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San Diego: Reluctant city must grow up

July 24, 2005|Kevin Starr | Kevin Starr, state librarian emeritus, is a university professor and professor of history at USC. In October, Random House will publish his "California: A History."

California's second-largest city is beleaguered. Jurors convicted San Diego's acting mayor and a City Council member of trading political favors for campaign contributions. Six current or former board members of the City Employees' Retirement System face felony conflict-of-interest charges, and the pension fund they administered is underfunded by about $2 billion. A long-planned new main library is in danger of losing a $20-million grant from the state if the city and the private sector do not come up with the required matching funds. And Mayor Dick Murphy recently resigned just a few months into a second term.

As the district attorney, U.S. attorney, FBI, Securities and Exchange Commission and other agencies continue to investigate the pension fund, some elected officials say the city should face the inevitable and declare bankruptcy.

How can this be? San Diego has been a tourist mecca since the early 1900s. It is a world-class center for scientific and biotechnological research at UC San Diego and a dozen related institutions. The community teems with Navy and Marine Corps installations, and it was brought to a peak of effective administration during the mayoralty of Pete Wilson, and represented in the state Assembly and Senate these past decades by some of the ablest elected officials in the history of the state. How can such a city fall into such a mess?

I have a theory. At the core of the San Diego identity -- in its civic DNA -- is a profound and continuing ambivalence to its growing urbanism, an ambivalence to the very fact that it has become the seventh-largest city in the United States, a major city by any standard. This ambivalence induces a suburbanized sense of civic denial: a near refusal by San Diegans to admit that they live in a big city with big-city problems and must, through politics, pay attention to and consistently, openly take responsibility for such problems.

In the 1870s, San Diego began its growth as an American city with a bitter struggle between those who liked the town as it was and those assenting to Alonzo Horton's argument that the center of the city should resituate itself at a more favorable site and set aside a tract for a great public park that embodied San Diego's hopes for an impending urbanism. Horton's forces won, and he became, in effect, the founder of the modern city. But in the decades that followed, the argument continued.

Development of the park became a struggle between those who wanted San Diego to grow as a city and those who did not. In 1915, San Diegans opened a major exposition in what is now called Balboa Park as a way to encourage growth. But they designed the Panama-California Exposition as a dream city, a civic castle in Spain, removed as far as possible from the gritty realities of being a harbor city that striking Industrial Workers of the World Wobblies had recently almost shut down.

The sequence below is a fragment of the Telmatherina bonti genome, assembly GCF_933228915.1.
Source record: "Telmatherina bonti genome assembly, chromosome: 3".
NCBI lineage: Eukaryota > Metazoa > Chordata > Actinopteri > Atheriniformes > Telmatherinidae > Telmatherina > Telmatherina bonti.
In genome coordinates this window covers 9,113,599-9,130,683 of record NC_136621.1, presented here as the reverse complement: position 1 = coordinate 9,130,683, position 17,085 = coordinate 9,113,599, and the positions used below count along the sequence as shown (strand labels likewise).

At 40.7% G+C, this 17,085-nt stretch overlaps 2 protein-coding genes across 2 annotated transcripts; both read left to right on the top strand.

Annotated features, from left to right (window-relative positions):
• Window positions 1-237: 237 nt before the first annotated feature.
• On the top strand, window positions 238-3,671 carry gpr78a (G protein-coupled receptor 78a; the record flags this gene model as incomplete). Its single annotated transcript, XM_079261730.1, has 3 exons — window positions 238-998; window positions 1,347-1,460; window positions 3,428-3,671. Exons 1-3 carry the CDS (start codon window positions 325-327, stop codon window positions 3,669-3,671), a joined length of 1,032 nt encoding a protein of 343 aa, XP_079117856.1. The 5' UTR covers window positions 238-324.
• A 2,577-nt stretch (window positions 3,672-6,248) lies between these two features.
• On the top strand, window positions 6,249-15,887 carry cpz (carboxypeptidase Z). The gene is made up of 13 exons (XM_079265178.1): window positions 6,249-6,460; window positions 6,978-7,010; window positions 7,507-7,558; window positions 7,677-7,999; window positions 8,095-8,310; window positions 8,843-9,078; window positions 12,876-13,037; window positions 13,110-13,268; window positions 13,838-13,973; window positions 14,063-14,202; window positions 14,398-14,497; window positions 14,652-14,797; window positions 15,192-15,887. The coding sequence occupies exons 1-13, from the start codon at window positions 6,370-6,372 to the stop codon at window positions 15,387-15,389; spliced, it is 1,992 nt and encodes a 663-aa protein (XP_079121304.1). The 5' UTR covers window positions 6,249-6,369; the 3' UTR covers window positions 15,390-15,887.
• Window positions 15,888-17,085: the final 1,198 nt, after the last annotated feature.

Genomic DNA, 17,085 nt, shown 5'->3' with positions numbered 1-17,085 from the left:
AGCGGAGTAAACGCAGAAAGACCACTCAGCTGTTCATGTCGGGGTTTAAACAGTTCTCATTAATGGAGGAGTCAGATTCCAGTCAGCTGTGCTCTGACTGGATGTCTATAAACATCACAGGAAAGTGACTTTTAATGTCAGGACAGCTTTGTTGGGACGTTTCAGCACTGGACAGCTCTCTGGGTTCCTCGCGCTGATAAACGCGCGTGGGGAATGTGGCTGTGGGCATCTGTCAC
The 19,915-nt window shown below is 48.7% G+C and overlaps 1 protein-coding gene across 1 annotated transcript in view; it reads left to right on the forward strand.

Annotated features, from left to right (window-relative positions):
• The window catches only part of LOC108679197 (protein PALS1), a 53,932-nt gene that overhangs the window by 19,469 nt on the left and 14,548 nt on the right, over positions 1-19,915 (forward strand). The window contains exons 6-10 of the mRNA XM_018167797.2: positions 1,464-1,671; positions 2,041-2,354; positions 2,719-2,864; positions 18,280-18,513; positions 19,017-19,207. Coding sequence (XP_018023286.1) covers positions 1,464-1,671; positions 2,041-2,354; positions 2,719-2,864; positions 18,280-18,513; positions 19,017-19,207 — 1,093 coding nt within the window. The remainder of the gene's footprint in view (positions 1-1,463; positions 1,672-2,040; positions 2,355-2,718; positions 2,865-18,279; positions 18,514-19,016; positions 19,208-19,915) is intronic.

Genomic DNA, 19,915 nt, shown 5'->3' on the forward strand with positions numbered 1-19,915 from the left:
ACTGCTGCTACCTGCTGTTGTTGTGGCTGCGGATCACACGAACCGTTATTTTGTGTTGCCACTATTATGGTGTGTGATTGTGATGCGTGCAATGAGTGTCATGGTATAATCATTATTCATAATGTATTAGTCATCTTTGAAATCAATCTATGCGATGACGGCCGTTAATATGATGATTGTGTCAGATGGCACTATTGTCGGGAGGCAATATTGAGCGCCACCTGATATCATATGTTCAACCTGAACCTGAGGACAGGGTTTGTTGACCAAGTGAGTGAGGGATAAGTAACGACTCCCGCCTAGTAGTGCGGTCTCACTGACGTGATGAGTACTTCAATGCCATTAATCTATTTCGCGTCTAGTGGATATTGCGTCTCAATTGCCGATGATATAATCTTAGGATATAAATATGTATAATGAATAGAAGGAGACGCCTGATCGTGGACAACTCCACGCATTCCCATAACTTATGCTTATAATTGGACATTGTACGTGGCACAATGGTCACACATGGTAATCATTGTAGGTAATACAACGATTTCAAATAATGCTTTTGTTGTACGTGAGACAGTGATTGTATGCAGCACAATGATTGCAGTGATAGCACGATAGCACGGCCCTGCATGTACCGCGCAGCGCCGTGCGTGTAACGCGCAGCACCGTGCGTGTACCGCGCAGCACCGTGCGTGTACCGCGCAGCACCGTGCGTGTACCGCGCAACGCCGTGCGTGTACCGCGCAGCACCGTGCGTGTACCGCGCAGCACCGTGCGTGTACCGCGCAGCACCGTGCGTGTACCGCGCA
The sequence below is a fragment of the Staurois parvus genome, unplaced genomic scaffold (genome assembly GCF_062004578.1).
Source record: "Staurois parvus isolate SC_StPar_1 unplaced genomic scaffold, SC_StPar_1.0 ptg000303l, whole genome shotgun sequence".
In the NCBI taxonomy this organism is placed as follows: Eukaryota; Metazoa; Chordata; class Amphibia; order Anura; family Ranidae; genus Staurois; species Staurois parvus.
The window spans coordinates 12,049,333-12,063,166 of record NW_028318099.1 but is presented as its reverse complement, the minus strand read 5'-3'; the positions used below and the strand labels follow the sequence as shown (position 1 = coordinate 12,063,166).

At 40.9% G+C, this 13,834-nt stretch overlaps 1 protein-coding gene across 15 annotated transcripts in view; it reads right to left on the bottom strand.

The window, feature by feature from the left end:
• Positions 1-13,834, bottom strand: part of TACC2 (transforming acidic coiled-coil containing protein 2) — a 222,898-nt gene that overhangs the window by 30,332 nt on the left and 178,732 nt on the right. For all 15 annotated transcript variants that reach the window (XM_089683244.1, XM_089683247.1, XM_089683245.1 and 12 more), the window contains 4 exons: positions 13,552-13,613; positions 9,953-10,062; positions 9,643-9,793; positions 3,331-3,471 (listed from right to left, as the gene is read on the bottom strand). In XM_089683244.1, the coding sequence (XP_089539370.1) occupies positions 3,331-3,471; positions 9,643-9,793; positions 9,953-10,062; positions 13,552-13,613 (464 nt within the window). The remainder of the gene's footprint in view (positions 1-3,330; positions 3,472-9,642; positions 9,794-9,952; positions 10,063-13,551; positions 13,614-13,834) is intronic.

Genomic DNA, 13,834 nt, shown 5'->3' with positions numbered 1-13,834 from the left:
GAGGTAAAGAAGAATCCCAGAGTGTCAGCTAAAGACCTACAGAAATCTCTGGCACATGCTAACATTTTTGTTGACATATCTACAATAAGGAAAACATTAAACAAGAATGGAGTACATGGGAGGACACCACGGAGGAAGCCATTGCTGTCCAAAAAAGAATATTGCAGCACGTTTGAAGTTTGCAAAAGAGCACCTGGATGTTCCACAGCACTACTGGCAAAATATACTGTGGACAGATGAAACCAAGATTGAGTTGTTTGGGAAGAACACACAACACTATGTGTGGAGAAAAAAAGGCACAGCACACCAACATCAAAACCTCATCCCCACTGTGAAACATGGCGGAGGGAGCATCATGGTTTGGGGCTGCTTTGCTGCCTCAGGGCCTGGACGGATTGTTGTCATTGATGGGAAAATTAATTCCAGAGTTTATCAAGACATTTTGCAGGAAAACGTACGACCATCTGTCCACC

In 1917, San Diegans fought their famous Smokestacks versus Geraniums mayoral campaign. Banker-businessman Louis Wilde, a former Texas oilman, pilloried opponent George Marston as Geranium George, portraying him as an elitist interested in maintaining San Diego as a non-industrialized resort city. Wilde won the election and served two terms as mayor. But he moved to Los Angeles in 1921, defeated by those who, led by Marston, saw San Diego as an eternal enclave of upper-middle-class progressivism.

When San Diego at long last did acquire an industrial infrastructure in the 1920s, it did so by deliberately bringing the Navy and Marine Corps into town, transforming itself into a protective enclave of the federal government.

"Anything but Los Angeles!" had by then become a San Diego mantra, with Los Angeles standing for growth, industrialism and a big-city identity, and San Diego standing for anti-growth, antiurban reserve and for preserving a privileged life for the city's ascendant classes. This anti-urbanism was compounded, longtime San Diego commentator Neil Morgan has argued, by the postwar influx of Midwesterners and emigres from the upper South, who did not have much personal experience with big cities and instinctively preferred a small-town atmosphere.

The city's topography too -- mutually exclusive mesas divided by canyons and, later, by freeways -- fostered its evolution as a federation of suburban enclaves.

With suspicion of urbanism and big-city growth came suspicion of big-city politics. City government did what it had to do but, in psychological terms, it was not the major game in town. The politicians were a generally despised class.

The resulting governance was an uneasy detente between the downtown oligarchy, the La Jolla socialites, a growing scientific establishment, defense industries, the military and other blocs based on labor unions, ethnicity or an especially strong Roman Catholic diocese.

San Diego's civic identity and the institutions that express such an identity -- the airport, library, symphony -- were inadequate and below most people's radar. Only the professional baseball Padres and football Chargers seemed capable of capturing the city's attention -- a sign of civic immaturity.

On Tuesday, when San Diego voters go to the polls to elect a new mayor, they must finally look in the mirror and see what's there. San Diego is a big city, an important city, a place where the Sunbelt and the Asia-Pacific Basin, Latin and Anglo America converge.

Yes, it's still a pretty place. But it needs to start taking better care of itself, of its finances -- which have deteriorated to the disgraceful brink of bankruptcy. San Diego is a city, in short, that has got to grow up.

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